Diagnosis: Impossible — The Problems of Dr. Sam Hawthorne, by Edward D. Hoch

ImageTitle: Diagnosis: Impossible — The Problems of Dr. Sam Hawthorne

Author: Hoch, Edward D.

Publication data: 1996. A collection of short stories written between 1974 and 1996, collected by Crippen & Landru, ISBN 0739418963 in hardcover, 1885941022 in paperback.

Edward Hoch is famous as a writer of short stories, and he was a very, very prolific author.  Amazon says he’s known for several novels and over 950 short stories. Apparently Crippen & Landru collected a bunch of themed ones in various series, which was good of them; it’s hard to find outlets for short stories these days.  As I understand it, Hoch had a short story in every single edition of EQMM for decades.

Dr. Sam Hawthorne is a series character in 1920s New England who solves impossible crimes and locked-room mysteries, etc.  Now, I am well-known for having been fanatical about such stories in my youth: John Dickson Carr/Carter Dickson, Ellery Queen, Clayton Rawson, etc.  I’ll suggest that this gimmick — for gimmick it is — works best at the novel length because it allows the remainder of the story to swirl around this central premise.  All the above-named writers had the knack of posing the impossible problem and then distracting the reader from its premise by dint of furious and often bizarre action.

In the short story format — well, even with my well-known enthusiasm, I cannot muster up much for the stories in this collection.  This may well be a function of age and familiarity having bred contempt, because I find myself increasingly unable to return to Queen, Carr et al. as once I could easily do. But really, I felt during this volume like I was watching an earnest eight-year-old do card tricks.  Literally, it’s all about the trick.  Everything in the story is subsumed by the need to progress towards the solution, and you know that things like plotting and characterization are secondary.  Indeed, if there is characterization, you know it’s in there because it contributes towards the solution.  If a character is described as stingy or old-fashioned, it’s because if he were not stingy or old-fashioned, the central trick probably wouldn’t have worked.  (Without giving anything away from this volume, think of Dorothy L. Sayers in Busman’s Honeymoon, who needed the victim to stand in a certain position at a specific time every night overlooking a radio console overshadowed by a hanging cactus plant, and thus made him obsessive about hearing the evening news.)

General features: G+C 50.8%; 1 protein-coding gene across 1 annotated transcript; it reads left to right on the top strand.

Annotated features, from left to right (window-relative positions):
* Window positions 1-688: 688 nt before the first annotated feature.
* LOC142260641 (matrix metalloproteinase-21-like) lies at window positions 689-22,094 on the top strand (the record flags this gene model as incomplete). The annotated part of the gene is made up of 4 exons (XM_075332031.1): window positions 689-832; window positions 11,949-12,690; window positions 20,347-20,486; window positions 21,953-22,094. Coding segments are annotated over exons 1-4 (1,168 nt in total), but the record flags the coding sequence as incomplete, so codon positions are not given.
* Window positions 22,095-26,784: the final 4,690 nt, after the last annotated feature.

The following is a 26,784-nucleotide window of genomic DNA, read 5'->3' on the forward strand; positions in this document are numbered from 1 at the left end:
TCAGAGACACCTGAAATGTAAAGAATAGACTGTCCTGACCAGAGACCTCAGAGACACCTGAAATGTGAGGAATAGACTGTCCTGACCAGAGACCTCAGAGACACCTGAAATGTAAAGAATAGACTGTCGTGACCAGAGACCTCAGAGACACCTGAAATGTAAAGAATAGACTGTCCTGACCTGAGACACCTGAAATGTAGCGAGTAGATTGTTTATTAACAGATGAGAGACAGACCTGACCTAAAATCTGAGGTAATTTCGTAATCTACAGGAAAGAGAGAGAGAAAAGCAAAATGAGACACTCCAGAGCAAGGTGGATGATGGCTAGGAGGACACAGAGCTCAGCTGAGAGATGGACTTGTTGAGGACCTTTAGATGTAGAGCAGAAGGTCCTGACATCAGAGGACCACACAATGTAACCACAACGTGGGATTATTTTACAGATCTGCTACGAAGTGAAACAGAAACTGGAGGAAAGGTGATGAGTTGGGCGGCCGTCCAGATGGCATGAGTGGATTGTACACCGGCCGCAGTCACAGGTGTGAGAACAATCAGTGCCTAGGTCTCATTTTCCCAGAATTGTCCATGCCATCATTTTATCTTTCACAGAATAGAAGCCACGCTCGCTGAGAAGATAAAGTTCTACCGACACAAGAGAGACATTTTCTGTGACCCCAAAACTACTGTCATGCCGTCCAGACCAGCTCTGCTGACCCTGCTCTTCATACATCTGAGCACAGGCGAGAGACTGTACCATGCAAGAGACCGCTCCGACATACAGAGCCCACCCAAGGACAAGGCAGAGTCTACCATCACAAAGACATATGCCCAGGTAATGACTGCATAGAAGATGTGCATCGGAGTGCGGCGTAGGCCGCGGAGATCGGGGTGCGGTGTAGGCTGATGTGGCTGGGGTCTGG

The most interesting story, to me, was the first in the series, “The Problem of the Covered Bridge”.  The central trick seemed to grow organically out of the story and be based on realistic characters.  The rest are merely trick stories, by and large.  It’s as if Hoch thought to himself, “Hmm, how can I kill someone in a voting booth?”  and went from there, rather than starting with characters and coming up with the voting booth as a result of their interactions.  I’m not saying that one creative path is more correct than another, but in this case the path is really painfully obvious, and that makes the stories the literary equivalent of Sudoku.  Which I dislike.

There is usually only one character in each story who’s fit to be the murderer.  Most of the time, it’s someone unpleasant, and the rest of the time it’s someone nice who got into a bad position through no fault of their own.  And quite often the trick would not work without the active participation of the victim. So once the trick is described, you simply have to create a logical chain of events between victim and murderer. I don’t regard myself as especially brilliant for having worked out most of these before the end of the story; honestly, all I had to do was stop for a minute, make a cup of coffee, and think about it a little bit.  I suspect that most readers do not approach these stories in this way but instead prefer to race to the solution and assure themselves that, yes, they could have figured that out if they had bothered to give it a shot.

I enjoyed “The Problem of the Old Gristmill” more than the others, mostly because the central trick was inventive and unexpected. With quite a few of these solutions it was impossible that there could be more than one path to the answer because of the boundary conditions — the victim is seen going into the voting booth and is under observation the whole time — but this particular story had an interesting ambiguity about it.

I would certainly recommend this collection to aficionados of impossible crime stories and locked-room mysteries, although it may well be already known to them.

Notes for the Collector: I have to say that I tend to think of volumes like this, from Crippen & Landru, as collectibles, which means that there is usually a premium to get a copy.  And I note that the lowest price for this on Amazon, used in hardcover, is $10.25 which is quite a bit more than I paid for my volume.  Is it worth the $20 it’s likely to cost you to get it to your home?  Not as much as similar volumes, I suggest, unless you are a devotee of the “Five-Minute Mystery” school of literature or a fan of short stories over novels.  I am neither.  This may be a function of age or taste; your mileage may vary.

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